In RA, the synovium becomes inflamed. The inflammation causes the joint pain and swelling, and can also damage bone and cartilage in the joint. This damage to bone and cartilage is thought to begin early in the course of the disease, highlighting the important of early diagnosis and treatment. Surrounding muscles, ligaments, and tendons can also be affected.
Symptoms related to inflammation
- Prolonged morning stiffness of the spine lasting hours
- Spine stiffness associated with sitting for variable lengths of time
- Back pain improvement with exercise
- Eye inflammation – iritis
- Radiating leg pain – pseudosciatica
Other Effects of RA
Rheumatoid arthritis can affect the entire body, particularly if the RA becomes severe.2 In addition to joint problems, people with RA may notice occasional fevers, fatigue, and a sense of being generally unwell. RA can lead to anemia (low red blood cell count) and, less commonly, to problems with the blood vessels, lungs, heart, and other organs.
General Symptoms of RA
- Disordered sleep
- Mild weight loss
RA is an autoimmune disease. An autoimmune disease occurs when the immune system—which normally protects the body from infection—turns against some of the body’s own tissues. Other examples of autoimmune diseases are Type I diabetes, lupus, Sjogren syndrome, Grave’s Disease, and multiple sclerosis.
In the case of RA, the immune system attacks the synovium and causes inflammation. It’s unclear what starts this process, but some combination of genetic and environmental factors is likely to play a role. Factors that increase the likelihood of RA include being female, smoking, and having a family history of rheumatoid arthritis.3,4
Although family history may contribute to RA, it does not entirely explain an individual’s risk. Many people with a family history of RA will never develop the condition themselves. Similarly, RA may develop in someone with no family history of the condition.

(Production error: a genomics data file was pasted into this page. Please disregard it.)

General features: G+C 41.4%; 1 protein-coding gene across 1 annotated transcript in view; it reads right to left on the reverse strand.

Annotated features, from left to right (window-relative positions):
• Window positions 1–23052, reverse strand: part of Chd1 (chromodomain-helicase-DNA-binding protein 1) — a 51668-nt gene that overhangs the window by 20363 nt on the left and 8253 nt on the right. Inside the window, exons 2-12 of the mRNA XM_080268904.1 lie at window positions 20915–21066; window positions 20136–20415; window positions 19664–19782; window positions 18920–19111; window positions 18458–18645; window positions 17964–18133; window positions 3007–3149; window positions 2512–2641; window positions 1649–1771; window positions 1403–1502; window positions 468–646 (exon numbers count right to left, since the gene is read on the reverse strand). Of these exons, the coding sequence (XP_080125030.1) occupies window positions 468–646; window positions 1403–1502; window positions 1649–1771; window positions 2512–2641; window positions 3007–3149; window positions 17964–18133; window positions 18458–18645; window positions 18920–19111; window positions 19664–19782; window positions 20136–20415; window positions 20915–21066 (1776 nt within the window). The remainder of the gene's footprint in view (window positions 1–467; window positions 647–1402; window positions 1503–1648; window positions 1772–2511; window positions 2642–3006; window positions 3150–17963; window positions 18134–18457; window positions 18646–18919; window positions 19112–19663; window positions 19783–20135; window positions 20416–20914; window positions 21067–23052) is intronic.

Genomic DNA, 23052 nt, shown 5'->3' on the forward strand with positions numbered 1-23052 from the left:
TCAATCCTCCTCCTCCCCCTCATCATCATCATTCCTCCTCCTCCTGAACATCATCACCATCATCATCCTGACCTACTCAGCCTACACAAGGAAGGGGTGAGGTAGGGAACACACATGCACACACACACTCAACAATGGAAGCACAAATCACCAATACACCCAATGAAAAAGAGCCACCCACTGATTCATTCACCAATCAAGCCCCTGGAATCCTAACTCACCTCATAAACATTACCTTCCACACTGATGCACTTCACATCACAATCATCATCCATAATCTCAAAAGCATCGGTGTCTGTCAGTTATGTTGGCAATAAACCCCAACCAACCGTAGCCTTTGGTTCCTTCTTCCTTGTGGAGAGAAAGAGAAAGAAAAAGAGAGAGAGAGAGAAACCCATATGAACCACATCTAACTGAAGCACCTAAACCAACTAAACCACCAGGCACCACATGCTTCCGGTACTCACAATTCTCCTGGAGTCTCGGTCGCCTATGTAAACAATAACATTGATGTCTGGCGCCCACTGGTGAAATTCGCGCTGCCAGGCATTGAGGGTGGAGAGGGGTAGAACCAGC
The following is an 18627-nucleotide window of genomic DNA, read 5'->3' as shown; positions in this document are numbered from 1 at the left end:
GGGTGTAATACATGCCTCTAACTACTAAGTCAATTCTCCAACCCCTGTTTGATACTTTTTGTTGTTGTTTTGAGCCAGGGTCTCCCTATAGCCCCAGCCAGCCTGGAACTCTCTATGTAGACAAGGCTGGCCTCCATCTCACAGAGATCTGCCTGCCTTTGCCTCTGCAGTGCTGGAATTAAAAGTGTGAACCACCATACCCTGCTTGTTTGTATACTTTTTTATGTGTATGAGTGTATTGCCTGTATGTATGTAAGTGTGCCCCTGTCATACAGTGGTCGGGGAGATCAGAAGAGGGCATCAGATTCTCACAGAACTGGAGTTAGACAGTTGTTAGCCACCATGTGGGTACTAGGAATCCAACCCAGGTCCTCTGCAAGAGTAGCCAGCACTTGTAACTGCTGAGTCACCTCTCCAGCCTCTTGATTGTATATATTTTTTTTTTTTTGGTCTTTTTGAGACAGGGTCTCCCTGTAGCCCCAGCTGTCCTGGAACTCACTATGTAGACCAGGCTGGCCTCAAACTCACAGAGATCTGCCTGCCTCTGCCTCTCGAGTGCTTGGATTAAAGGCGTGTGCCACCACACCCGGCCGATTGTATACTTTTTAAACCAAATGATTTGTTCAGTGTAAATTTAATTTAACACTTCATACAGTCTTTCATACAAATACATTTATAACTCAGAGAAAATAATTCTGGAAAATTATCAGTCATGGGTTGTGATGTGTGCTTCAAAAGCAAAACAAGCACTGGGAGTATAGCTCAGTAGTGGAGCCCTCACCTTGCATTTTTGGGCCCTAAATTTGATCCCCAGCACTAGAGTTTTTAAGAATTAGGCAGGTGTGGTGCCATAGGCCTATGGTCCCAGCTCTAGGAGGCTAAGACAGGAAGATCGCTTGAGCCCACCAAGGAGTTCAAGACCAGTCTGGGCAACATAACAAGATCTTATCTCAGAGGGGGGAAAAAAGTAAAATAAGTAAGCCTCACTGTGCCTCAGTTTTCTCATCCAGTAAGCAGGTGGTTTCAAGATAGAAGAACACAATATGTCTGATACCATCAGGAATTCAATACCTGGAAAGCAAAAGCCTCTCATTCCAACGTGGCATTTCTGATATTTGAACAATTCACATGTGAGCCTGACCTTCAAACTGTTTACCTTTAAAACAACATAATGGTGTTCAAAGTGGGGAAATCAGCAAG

RA is not contagious (people cannot “catch” RA from someone else).
What are rheumatoid nodules?
Rheumatoid nodules are firm lumps located just under the skin. The nodules most commonly grow close to the affected joints and can be as small as a pea and as large as a chestnut. The nodules can be firmly connected to tendons or fascia under the skin or quite moveable. Rheumatoid nodules are also often found at pressure points, including the hands, fingers, knuckles, or elbows; however, they may appear almost anywhere, including the lungs, heart, other internal organs, and even on the vocal cords, causing hoarseness.
Nodules can be asymptomatic or quite painful, but they are typically not problematic unless they interfere with daily activities by putting pressure on nerves or by limiting joint movement. Rheumatoid nodules in areas such as the heart and lungs may affect organ function.
What are the causes of rheumatoid nodules?
Rheumatoid nodules usually occur in patients with more severe disease. Nearly all patients with nodules will test positive for rheumatoid factor, and studies have suggested that when RA is linked with a positive rheumatoid factor test, it may indicate more aggressive disease. Other risk factors that may lead to the development of rheumatoid nodules include cigarette smoking and the use of Methotrexate, a drug commonly used to treat RA.
1 National Institutes of Health, National Institute of Arthritis and Musculoskeletal and Skin Disease. Handout on Health: Rheumatoid Arthritis.
2 Young A, Koduri G. Extra-articular manifestations and complications of rheumatoid arthritis. Best Practice & Research Clinical Rheumatology. 2007;21:907-27.
4 Hemminki K, Li X, Sundquist J, Sundquist K. Familial associations of rheumatoid arthritis with autoimmune diseases and related conditions. Arthritis & Rheumatism. 2009;60:661-668.